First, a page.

Coevolutionary Investments in Human Speech and Trade
We propose a novel explanation for the emergence of language in modern humans, and the lack thereof in other hominids. A coevolutionary process, where trade facilitates speech and speech facilitates trade, driven by expectations and potentially influenced by geography, gives rise to multiple stable development trajectories. While the trade-speech equilibrium is not an inevitable outcome for modern humans, we do find that it is a relatively likely result given that our species evolved in Africa under climatic conditions supporting relatively high population densities.
|Date of creation:||2006|
|Date of revision:|
|Contact details of provider:|| Postal: 555 East Wells Street, Suite 1100, Milwaukee, Wisconsin 53202|
Phone: (414) 918-3190
Fax: (414) 276-3349
Web page: http://www.aaea.org
More information through EDIRC
References listed on IDEAS
Please report citation or reference errors to , or , if you are the registered author of the cited work, log in to your RePEc Author Service profile, click on "citations" and make appropriate adjustments.:
- Matthew J. Baker, 2003. "An Equilibrium Conflict Model of Land Tenure in Hunter-Gatherer Societies," Journal of Political Economy, University of Chicago Press, vol. 111(1), pages 124-173, February.
- Brander, James A & Taylor, M Scott, 1998. "The Simple Economics of Easter Island: A Ricardo-Malthus Model of Renewable Resource Use," American Economic Review, American Economic Association, vol. 88(1), pages 119-38, March.
- Samuel Bowles & Astrid Hopfensitz, 2000. "The Co-evolution of Individual Behaviors and Social Institutions," Working Papers 00-12-073, Santa Fe Institute.
- Olsson, Ola & Hibbs, Douglas Jr., 2005.
"Biogeography and long-run economic development,"
European Economic Review,
Elsevier, vol. 49(4), pages 909-938, May.
- Hansson, Ingemar & Stuart, Charles, 1990. "Malthusian Selection of Preferences," American Economic Review, American Economic Association, vol. 80(3), pages 529-44, June.
- Nicolas Marceau & Gordon Myers, 2005.
"On the Early Holocene: Foraging to Early Agriculture,"
Cahiers de recherche
- Nicolas Marceau & Gordon Myers, 2006. "On the Early Holocene: Foraging to Early Agriculture," Economic Journal, Royal Economic Society, vol. 116(513), pages 751-772, 07.
- Arthur J. Robson & Hillard S. Kaplan, 2003. "The Evolution of Human Life Expectancy and Intelligence in Hunter-Gatherer Economies," American Economic Review, American Economic Association, vol. 93(1), pages 150-169, March.
- Horan, Richard D. & Bulte, Erwin & Shogren, Jason F., 2005. "How trade saved humanity from biological exclusion: an economic theory of Neanderthal extinction," Journal of Economic Behavior & Organization, Elsevier, vol. 58(1), pages 1-29, September.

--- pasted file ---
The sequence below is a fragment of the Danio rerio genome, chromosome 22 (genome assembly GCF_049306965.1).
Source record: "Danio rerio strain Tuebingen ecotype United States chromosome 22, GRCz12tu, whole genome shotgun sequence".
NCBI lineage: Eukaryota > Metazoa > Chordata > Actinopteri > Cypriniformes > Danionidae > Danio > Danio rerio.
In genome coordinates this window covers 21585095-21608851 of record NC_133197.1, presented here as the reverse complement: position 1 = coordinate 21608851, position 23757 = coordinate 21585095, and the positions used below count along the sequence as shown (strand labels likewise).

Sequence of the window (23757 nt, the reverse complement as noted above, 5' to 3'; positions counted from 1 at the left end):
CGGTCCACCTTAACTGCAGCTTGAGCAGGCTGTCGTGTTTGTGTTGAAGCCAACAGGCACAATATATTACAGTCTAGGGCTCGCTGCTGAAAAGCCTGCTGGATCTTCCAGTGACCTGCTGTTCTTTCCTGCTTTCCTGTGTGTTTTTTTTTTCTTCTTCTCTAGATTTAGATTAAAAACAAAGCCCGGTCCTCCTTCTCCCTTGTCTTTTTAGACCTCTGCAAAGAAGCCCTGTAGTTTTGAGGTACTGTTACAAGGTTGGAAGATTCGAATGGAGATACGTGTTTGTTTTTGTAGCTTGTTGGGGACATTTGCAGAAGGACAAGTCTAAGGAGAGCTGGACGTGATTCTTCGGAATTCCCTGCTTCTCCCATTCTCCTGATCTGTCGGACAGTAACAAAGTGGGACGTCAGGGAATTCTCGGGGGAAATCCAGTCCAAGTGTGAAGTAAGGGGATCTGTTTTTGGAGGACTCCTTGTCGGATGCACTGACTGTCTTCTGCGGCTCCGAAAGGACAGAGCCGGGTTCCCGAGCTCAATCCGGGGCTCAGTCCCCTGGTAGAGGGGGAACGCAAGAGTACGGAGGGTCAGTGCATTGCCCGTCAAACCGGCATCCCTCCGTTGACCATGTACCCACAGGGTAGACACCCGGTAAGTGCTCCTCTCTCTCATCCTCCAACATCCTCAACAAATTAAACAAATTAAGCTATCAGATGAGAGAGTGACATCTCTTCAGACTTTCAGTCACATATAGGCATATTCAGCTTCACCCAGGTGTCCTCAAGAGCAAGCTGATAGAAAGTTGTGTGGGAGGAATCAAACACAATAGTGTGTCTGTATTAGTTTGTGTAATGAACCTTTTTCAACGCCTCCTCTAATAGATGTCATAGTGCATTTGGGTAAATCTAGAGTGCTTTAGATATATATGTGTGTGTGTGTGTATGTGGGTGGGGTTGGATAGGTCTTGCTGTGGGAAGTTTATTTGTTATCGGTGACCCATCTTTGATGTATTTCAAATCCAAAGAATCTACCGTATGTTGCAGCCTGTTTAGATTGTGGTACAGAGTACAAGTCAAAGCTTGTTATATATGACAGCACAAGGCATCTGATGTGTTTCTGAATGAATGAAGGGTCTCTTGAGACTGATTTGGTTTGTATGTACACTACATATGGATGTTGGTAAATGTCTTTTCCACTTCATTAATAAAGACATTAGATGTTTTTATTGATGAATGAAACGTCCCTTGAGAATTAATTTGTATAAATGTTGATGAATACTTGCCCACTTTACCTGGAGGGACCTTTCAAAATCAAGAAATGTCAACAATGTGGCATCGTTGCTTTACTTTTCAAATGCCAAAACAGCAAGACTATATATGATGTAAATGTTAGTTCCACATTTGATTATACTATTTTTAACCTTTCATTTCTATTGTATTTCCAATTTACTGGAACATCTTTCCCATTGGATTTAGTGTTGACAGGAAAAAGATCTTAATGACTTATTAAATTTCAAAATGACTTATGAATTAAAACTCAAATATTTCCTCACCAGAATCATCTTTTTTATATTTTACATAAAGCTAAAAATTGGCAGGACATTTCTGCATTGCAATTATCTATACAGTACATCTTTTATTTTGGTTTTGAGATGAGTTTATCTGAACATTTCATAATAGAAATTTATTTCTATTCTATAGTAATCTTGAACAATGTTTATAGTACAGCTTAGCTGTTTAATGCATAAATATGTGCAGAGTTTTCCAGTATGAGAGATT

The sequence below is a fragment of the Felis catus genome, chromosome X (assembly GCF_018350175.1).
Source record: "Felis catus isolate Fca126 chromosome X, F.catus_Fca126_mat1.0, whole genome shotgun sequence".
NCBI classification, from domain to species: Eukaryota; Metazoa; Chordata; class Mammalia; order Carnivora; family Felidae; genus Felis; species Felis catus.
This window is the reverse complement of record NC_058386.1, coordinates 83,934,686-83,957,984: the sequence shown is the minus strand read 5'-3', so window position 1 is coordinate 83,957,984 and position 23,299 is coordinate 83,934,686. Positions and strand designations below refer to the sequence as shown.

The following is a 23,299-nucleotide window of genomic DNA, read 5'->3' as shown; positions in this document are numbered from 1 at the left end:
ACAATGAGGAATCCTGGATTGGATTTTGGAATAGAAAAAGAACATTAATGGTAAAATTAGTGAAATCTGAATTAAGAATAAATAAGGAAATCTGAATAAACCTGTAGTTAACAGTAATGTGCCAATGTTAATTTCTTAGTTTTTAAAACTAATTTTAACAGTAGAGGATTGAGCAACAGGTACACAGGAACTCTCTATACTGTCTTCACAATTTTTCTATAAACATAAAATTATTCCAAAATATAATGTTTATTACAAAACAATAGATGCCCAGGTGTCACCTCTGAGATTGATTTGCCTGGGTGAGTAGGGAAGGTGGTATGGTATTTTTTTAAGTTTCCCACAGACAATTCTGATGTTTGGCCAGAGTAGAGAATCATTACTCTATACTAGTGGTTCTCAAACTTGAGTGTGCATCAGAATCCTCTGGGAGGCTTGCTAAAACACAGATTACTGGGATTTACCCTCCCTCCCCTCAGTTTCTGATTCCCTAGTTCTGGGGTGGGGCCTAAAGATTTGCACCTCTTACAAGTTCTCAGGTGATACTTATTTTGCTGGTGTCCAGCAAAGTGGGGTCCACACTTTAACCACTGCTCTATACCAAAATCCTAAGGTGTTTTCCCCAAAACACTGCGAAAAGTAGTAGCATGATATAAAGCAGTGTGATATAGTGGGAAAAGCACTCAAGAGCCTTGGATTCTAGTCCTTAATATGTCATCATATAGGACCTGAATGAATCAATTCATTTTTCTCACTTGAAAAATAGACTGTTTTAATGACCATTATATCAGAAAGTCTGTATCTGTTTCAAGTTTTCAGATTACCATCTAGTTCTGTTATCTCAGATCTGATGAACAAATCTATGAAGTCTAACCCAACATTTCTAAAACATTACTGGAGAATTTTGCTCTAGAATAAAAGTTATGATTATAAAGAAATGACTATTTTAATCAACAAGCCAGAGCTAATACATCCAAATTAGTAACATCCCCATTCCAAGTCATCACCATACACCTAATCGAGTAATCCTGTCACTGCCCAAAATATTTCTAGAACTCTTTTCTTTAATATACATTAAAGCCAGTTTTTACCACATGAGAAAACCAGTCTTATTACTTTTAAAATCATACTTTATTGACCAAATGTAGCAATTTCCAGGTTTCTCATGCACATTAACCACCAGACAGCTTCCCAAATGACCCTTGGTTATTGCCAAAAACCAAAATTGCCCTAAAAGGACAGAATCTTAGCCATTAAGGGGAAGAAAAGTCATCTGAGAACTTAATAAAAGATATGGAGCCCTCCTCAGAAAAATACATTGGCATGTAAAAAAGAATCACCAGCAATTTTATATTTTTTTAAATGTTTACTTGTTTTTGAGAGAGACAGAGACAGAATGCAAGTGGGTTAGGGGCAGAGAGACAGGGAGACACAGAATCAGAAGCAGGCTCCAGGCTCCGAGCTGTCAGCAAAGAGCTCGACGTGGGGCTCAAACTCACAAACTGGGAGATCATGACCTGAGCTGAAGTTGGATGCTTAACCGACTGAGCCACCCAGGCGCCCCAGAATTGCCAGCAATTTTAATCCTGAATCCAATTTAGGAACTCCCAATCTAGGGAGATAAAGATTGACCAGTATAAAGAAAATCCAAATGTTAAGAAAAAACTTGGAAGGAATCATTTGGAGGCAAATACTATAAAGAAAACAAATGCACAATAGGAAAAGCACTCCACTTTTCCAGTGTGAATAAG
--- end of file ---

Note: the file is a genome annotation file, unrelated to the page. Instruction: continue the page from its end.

- Galor, Oded & Moav, Omer, 2000.
"Natural Selection and the Origin of Economic Growth,"
2000:5, Institute for Futures Studies.
- Oded Galor & Omer Moav, 2002. "Natural Selection and the Origin of Economic Growth," The Quarterly Journal of Economics, Oxford University Press, vol. 117(4), pages 1133-1191.
- Oded Galor & Omer Moav, 2000. "Natural Selection and the Origin of economic Growth," Working Papers 2000-18, Brown University, Department of Economics.
- Galor, Oded & Moav, Omer, 2001. "Natural Selection and the Origin of Economic Growth," CEPR Discussion Papers 2727, C.E.P.R. Discussion Papers.
- Michael Kremer, 1993. "Population Growth and Technological Change: One Million B.C. to 1990," The Quarterly Journal of Economics, Oxford University Press, vol. 108(3), pages 681-716.
- Matthew J. Baker, 2005. "Technological Progress, Population Growth, Property Rights, and the Transition to Agriculture," Departmental Working Papers 9, United States Naval Academy Department of Economics.
- William Brock & Anastasios Xepapadeas, 2004. "Ecosystem Management in Models of Antagonistic Species Coevolution," Working Papers 0503, University of Crete, Department of Economics.
When requesting a correction, please mention this item's handle: RePEc:ags:aaea06:21318. See general information about how to correct material in RePEc.
For technical questions regarding this item, or to correct its authors, title, abstract, bibliographic or download information, contact: (AgEcon Search)
If you have authored this item and are not yet registered with RePEc, we encourage you to do it here. This allows to link your profile to this item. It also allows you to accept potential citations to this item that we are uncertain about.
If references are entirely missing, you can add them using this form.
If the full references list an item that is present in RePEc, but the system did not link to it, you can help with this form.
If you know of missing items citing this one, you can help us creating those links by adding the relevant references in the same way as above, for each refering item. If you are a registered author of this item, you may also want to check the "citations" tab in your profile, as there may be some citations waiting for confirmation.
Please note that corrections may take a couple of weeks to filter through the various RePEc services.